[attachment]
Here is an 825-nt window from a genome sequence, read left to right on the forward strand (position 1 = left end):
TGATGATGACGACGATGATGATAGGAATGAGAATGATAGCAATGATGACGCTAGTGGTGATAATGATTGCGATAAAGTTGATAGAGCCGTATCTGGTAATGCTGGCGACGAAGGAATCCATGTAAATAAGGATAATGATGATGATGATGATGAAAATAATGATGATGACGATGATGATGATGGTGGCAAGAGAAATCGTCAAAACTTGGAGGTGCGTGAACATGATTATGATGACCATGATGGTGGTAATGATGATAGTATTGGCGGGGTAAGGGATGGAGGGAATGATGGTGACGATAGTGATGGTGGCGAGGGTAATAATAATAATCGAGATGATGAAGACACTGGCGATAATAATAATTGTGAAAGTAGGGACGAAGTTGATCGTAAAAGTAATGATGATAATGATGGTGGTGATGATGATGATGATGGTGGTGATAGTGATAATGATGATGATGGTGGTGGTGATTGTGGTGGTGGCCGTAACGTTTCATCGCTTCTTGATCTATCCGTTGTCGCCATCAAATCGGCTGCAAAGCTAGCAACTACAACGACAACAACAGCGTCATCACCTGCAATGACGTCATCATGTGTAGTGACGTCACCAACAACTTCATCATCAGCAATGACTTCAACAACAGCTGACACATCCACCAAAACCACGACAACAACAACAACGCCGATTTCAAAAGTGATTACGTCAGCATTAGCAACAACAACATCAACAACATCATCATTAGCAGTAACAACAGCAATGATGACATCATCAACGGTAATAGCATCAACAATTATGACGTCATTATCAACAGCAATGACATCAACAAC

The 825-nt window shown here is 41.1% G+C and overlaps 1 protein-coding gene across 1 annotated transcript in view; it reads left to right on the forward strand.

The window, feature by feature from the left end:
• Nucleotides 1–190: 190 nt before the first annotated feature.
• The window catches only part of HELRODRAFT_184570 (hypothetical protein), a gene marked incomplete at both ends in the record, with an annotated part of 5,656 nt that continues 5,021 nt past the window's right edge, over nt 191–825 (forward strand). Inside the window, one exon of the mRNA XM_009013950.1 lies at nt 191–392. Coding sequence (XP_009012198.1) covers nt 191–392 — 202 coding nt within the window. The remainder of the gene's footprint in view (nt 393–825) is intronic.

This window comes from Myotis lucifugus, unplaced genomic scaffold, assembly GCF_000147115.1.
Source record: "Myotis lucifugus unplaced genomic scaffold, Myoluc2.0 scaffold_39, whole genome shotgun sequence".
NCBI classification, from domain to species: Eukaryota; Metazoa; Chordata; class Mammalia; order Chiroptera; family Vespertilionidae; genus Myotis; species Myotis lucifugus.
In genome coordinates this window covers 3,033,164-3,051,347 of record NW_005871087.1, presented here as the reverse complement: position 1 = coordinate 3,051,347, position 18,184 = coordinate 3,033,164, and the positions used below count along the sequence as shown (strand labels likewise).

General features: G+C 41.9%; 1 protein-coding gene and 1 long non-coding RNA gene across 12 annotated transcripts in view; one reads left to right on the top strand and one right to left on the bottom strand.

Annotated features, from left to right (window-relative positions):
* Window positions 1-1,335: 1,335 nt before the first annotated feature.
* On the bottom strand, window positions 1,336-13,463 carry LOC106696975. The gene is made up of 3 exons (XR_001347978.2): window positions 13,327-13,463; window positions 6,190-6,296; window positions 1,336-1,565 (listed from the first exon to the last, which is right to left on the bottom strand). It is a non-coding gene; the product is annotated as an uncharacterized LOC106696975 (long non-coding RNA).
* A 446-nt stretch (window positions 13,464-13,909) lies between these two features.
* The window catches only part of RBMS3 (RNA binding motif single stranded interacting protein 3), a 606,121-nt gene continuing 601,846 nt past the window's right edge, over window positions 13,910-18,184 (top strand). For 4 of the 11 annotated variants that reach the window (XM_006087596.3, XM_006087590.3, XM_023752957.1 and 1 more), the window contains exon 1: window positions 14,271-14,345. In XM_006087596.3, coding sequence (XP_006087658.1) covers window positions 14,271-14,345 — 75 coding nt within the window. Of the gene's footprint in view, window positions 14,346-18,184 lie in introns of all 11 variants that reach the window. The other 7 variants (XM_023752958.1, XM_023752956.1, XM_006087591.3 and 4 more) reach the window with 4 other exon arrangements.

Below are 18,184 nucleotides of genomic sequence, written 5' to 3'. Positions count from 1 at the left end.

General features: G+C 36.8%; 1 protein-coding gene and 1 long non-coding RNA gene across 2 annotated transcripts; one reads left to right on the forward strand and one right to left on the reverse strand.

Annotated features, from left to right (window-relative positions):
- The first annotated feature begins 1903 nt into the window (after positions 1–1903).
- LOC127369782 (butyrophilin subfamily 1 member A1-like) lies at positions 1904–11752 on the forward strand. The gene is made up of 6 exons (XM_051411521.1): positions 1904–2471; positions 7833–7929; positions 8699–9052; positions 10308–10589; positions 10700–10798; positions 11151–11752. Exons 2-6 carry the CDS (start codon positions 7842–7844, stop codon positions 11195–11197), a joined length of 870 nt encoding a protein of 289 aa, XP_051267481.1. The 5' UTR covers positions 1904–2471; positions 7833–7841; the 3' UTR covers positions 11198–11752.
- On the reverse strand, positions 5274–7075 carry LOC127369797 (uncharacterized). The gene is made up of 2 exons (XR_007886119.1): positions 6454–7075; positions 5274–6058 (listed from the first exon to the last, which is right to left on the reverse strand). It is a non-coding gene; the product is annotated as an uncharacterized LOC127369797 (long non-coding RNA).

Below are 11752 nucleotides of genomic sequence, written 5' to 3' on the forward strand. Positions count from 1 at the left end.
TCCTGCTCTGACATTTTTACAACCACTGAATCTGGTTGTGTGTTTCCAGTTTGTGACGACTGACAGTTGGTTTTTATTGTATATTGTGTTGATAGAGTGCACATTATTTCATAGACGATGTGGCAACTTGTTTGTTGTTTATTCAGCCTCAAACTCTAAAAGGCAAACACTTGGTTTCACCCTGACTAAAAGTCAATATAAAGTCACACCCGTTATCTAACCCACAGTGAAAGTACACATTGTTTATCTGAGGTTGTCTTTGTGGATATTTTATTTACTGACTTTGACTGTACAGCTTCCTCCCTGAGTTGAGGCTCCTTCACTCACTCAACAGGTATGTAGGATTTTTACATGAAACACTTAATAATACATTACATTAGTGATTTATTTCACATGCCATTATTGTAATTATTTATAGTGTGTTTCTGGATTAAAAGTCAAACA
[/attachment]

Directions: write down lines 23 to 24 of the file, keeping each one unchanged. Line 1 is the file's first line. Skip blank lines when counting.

Below are 11752 nucleotides of genomic sequence, written 5' to 3' on the forward strand. Positions count from 1 at the left end.
TCCTGCTCTGACATTTTTACAACCACTGAATCTGGTTGTGTGTTTCCAGTTTGTGACGACTGACAGTTGGTTTTTATTGTATATTGTGTTGATAGAGTGCACATTATTTCATAGACGATGTGGCAACTTGTTTGTTGTTTATTCAGCCTCAAACTCTAAAAGGCAAACACTTGGTTTCACCCTGACTAAAAGTCAATATAAAGTCACACCCGTTATCTAACCCACAGTGAAAGTACACATTGTTTATCTGAGGTTGTCTTTGTGGATATTTTATTTACTGACTTTGACTGTACAGCTTCCTCCCTGAGTTGAGGCTCCTTCACTCACTCAACAGGTATGTAGGATTTTTACATGAAACACTTAATAATACATTACATTAGTGATTTATTTCACATGCCATTATTGTAATTATTTATAGTGTGTTTCTGGATTAAAAGTCAAACA